LOS BANOS -- A submarine veteran of both World War II and the Korean War, Joe Cox has mostly good memories of his time in the service.
"I've been lucky all my life," the 87-year-old Los Banos resident said.
Born in Booneville, Ark., Cox came to California at age 8 and attended high school in Reedley and Parlier.
In December 1943, right after the last basketball game of the season, Cox walked into the Navy recruiting station and enlisted. He said he would have been drafted if he hadn't volunteered.
"You'd see and hear about the mud and stuff, and I didn't want to get into the mud in the Army," Cox said. "And I'd never been to sea before, so I thought it'd be a good adventure."
He was assigned as a radio operator on the USS Orion, a submarine tender. He said he remembers being asked a battery of questions by a psychologist and a test to hold his breath for at least 60 seconds.
From the Orion, Cox moved on to the submarine USS Batfish, where he operated sonar equipment and was a lookout. "First you scan the surface, then you scan the sky," Cox said. "You're looking for anything that moves."
The Batfish was patrolling the coast of Honshu, Japan's largest island. One night, about 18 months into Cox's service, the sub surfaced to shell a town called Nagata.
"It got just a little bit chilly, and I was looking around and all I could see was water," Cox said, with a laugh. "I was thinking to myself, 'God, here I am 8,000 miles away from home, and I barely passed the swimming test to get out of boot camp.' "
On another occasion, while picking up downed airmen, an American bomber mistakenly made a run on the Batfish.
"It got a little hairy that night," he said.
"The next night we got a message back, 'Pilot no longer a pilot,' " Cox said with a laugh.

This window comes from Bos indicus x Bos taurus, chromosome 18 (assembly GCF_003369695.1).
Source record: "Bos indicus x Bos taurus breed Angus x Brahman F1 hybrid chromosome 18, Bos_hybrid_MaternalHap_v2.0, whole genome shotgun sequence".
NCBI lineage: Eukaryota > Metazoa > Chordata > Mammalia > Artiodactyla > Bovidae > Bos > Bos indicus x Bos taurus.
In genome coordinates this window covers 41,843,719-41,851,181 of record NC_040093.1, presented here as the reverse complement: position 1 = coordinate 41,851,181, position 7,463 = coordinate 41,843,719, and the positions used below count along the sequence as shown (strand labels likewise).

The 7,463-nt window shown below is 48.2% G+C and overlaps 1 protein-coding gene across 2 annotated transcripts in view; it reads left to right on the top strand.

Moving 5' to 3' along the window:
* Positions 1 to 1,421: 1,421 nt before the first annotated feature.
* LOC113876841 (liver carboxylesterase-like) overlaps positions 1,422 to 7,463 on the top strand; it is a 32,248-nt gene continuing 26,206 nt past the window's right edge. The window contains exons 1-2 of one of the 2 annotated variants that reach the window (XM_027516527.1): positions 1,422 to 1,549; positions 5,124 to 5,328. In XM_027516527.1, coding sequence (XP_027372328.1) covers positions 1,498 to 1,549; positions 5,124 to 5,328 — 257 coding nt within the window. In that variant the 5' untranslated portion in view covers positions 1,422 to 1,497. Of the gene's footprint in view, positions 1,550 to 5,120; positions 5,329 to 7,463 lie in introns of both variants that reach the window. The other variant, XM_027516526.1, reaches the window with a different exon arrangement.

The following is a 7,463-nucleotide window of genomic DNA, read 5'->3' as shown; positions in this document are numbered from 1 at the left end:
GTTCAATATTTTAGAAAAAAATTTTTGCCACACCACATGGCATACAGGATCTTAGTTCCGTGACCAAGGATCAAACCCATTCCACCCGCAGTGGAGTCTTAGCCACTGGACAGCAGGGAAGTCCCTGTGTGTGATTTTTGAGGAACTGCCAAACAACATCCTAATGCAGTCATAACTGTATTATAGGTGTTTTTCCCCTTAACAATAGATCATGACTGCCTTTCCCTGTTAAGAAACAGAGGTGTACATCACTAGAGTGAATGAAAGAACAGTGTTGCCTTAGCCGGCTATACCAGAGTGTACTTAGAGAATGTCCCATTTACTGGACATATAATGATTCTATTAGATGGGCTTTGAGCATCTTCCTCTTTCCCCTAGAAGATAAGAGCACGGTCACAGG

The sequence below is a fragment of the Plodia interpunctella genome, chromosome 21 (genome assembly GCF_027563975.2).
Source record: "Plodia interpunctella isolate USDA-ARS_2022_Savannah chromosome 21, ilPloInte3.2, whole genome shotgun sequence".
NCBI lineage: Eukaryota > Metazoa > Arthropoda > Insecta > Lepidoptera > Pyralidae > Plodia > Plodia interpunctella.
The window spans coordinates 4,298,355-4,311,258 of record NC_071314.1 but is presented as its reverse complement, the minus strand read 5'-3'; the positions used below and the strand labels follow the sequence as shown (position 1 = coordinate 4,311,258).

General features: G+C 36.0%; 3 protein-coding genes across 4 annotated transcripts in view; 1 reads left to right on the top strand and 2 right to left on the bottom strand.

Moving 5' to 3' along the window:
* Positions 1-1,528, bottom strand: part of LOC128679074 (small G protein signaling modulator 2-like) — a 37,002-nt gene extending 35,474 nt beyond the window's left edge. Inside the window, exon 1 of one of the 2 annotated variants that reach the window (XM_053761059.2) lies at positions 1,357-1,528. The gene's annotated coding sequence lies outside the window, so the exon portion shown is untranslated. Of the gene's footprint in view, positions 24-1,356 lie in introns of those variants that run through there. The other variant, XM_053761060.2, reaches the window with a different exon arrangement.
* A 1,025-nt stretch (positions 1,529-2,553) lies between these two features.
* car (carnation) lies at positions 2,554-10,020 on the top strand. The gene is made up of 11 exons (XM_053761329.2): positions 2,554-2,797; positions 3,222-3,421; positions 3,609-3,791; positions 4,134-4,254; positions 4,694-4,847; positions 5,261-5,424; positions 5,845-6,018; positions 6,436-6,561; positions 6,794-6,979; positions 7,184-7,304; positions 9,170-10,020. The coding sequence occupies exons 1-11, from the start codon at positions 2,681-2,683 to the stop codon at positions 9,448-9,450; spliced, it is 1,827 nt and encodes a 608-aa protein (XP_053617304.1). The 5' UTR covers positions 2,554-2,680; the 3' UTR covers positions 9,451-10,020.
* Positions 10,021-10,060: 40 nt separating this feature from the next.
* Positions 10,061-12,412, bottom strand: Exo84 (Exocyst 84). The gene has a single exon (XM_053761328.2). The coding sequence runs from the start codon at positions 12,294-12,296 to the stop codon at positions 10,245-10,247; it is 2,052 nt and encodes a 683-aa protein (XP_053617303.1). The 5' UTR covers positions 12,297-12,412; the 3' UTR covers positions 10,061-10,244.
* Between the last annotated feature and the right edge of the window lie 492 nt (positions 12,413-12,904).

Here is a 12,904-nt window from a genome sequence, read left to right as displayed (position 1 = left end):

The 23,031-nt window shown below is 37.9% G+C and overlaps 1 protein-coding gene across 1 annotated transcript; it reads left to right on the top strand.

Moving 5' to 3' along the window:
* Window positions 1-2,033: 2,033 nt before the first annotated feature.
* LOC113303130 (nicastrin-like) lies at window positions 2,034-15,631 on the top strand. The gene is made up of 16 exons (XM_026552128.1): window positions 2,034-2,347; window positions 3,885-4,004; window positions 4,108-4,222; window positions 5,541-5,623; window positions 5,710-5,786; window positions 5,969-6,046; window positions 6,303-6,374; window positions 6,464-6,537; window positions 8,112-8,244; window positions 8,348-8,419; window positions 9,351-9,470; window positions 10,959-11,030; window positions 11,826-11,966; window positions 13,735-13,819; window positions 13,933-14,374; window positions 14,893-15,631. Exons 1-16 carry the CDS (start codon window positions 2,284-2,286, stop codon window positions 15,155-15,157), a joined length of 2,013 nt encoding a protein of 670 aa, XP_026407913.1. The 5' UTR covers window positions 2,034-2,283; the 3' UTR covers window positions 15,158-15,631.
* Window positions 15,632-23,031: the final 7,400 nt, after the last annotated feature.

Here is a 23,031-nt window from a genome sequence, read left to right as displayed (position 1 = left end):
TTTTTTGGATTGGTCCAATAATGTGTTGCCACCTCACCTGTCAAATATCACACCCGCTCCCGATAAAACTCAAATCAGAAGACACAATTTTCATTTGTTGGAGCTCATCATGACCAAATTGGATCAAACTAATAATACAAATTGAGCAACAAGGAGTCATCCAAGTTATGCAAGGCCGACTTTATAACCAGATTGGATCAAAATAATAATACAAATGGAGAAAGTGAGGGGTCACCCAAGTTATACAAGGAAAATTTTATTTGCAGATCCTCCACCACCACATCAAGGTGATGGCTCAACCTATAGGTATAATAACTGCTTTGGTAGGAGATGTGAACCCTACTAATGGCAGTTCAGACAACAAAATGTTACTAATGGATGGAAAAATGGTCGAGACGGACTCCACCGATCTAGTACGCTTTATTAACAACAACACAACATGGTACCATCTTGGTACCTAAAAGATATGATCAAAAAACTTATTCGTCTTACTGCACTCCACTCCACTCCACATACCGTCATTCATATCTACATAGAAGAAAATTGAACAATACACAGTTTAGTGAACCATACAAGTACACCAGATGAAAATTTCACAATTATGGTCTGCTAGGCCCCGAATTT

He spent four years on the Batfish -- and loving the food. He said each member of the crew showered maybe once a week and three seaman rotated between two beds, what was called a hot bunk.
"Once you get used to living out of a sea bag, there's nothing to it," he said.
Seamen took shifts of four hours on and eight hours off, during which they watched movies, read and studied.
He remembers a message coming over the radio in 1945 about a bomb that had destroyed a city.
"We sent that message to the rest of the crew and nobody believed us," Cox said, referring to the bomb dropped on Hiroshima. "We didn't believe it ourselves."
After the war, Cox moved back to California, where he farmed a little before going to Reedley College and California Polytechnic State University, San Luis Obispo. He also signed up with the Navy reserves.
"I was told by the recruiter at that time, when I got out, 'Joe, you'll never get called back in,' " Cox said.
In 1950, he reported for duty aboard the USS McDermut, a destroyer that would patrol the east coast of Korea and protect aircraft carriers.
"The Navy really wasn't in too much of a danger in the Korean War, I didn't feel anyway, except for those floating mines," Cox said, about his two years on the McDermut.
Although he had some close calls, Cox said, he was never afraid for his life.
"Submarine duty is different, you know, because you're there with a lot of guys," Cox said. "It's like a small family."